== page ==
Donner Prize Announces the 2018/2019 shortlist
TORONTO, APRIL 2, 2019 – Ken Whyte, Chair of the Donner Canadian Foundation, today announced the shortlist for the 2018/2019 Donner Prize, the award recognizing the best public policy book by a Canadian.
“The Donner Prize jury has always selected books that are exceptional works of public policy research, writing and thinking from leading Canadian academics and writers,” said Mr. Whyte. “We are excited about the topics explored in this year’s shortlist. They will undoubtedly provoke debate and elevate the conversation in Canada. Policy affects us all, and books that probe hard questions and suggest guidelines and direction for the future become essential reading. We are fortunate to live in a country that celebrates rigorous thinking, and we honor this with the prestigious Donner Prize.”
David Dodge, Jury Chair, stated that “The jury agreed that, in this age of news bubbles and sensationalist journalism, the purpose of the prize is even more critical – to encourage, and reward, the hard work of researching and writing about the policy dilemmas that we face as a society. Our shortlist reflects issues that are at the heart of public policy debates in Canada, or certainly should be, and that are also faced by many – Indigenous rights, income distribution, population growth, university governance, and the civilian oversight of policing. These books are shining models of the Donner Prize – relevant and important topics of Canadian public policy, based on sound and original research and analysis, and accessible to a general audience.”
The prestigious Donner Prize, founded in 1998, annually rewards excellence and innovation in public policy writing by Canadians. In bestowing this award, the Donner Canadian Foundation seeks to broaden policy debates, and make an original and meaningful contribution to policy discourse, all of which will contribute to an even stronger and more inclusive Canadian democracy.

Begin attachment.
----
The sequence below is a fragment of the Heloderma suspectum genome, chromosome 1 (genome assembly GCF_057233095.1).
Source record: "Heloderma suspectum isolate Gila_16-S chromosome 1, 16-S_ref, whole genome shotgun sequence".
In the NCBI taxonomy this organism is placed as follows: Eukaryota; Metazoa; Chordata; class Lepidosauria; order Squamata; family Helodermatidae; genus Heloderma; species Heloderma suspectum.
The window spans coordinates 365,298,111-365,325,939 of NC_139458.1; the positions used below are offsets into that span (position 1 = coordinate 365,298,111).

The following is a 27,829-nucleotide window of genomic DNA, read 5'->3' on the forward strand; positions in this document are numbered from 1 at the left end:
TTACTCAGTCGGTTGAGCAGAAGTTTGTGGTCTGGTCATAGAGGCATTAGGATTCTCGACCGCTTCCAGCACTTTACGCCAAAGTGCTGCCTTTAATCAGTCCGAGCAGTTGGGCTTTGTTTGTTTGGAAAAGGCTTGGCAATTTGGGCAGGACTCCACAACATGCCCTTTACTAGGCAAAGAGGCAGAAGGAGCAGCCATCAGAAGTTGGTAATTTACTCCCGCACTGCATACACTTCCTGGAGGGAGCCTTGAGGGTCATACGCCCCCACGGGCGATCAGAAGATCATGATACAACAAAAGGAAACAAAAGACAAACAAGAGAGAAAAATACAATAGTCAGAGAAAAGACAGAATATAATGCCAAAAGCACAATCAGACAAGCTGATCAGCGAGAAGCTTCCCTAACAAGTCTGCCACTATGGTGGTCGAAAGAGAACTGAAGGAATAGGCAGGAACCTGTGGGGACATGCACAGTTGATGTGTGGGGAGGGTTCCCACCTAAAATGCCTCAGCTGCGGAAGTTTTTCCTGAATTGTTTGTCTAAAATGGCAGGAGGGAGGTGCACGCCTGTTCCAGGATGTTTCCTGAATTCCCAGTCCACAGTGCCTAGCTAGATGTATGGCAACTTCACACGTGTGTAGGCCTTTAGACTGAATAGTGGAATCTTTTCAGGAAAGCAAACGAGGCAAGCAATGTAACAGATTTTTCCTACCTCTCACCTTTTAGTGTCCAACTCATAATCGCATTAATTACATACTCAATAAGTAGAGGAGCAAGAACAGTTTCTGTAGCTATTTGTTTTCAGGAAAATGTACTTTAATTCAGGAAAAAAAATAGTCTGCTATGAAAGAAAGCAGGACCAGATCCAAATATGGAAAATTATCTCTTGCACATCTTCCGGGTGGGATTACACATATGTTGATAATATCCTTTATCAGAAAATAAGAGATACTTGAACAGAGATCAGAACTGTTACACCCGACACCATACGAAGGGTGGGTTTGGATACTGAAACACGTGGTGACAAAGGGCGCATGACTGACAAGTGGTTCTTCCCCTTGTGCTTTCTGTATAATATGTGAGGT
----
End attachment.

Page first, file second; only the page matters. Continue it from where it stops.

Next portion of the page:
The 2018/2019 shortlist titles were chosen from a field of 70 submissions. The winner receives $50,000 while each other nominated title receives $7,500. The 2018/2019 Donner Prize finalists are:
Indigenous Nationals, Canadian Citizens: From First Contact to Canada 150 and Beyond by Thomas J. Courchene (Institute of Intergovernmental Relations, Queen’s University)
Population Bombed! Exploding the Link Between Overpopulation and Climate Change by Pierre Desrochers and Joanna Szurmak (Global Warming Policy Foundation)
Basic Income for Canadians: The Key to a Healthier, Happier and More Secure Life for All by Evelyn L. Forget (James Lorimer & Company Ltd.)
University Commons Divided: Exploring Debate & Dissent on Campus by Peter MacKinnon (University of Toronto Press)
Excessive Force: Toronto’s Fight to Reform City Policing by Alok Mukherjee with Tim Harper (Douglas & McIntyre)
The winner of this year’s Donner Prize will be announced at an awards ceremony at the historic Carlu in Toronto on Wednesday May 1, 2019. The ceremony will be hosted by broadcaster Amanda Lang.
Shortlisted authors and Jury Chair David Dodge are available for comment and interview.
For further information, please contact Sheila Kay
Visit us at www.donnerbookprize.com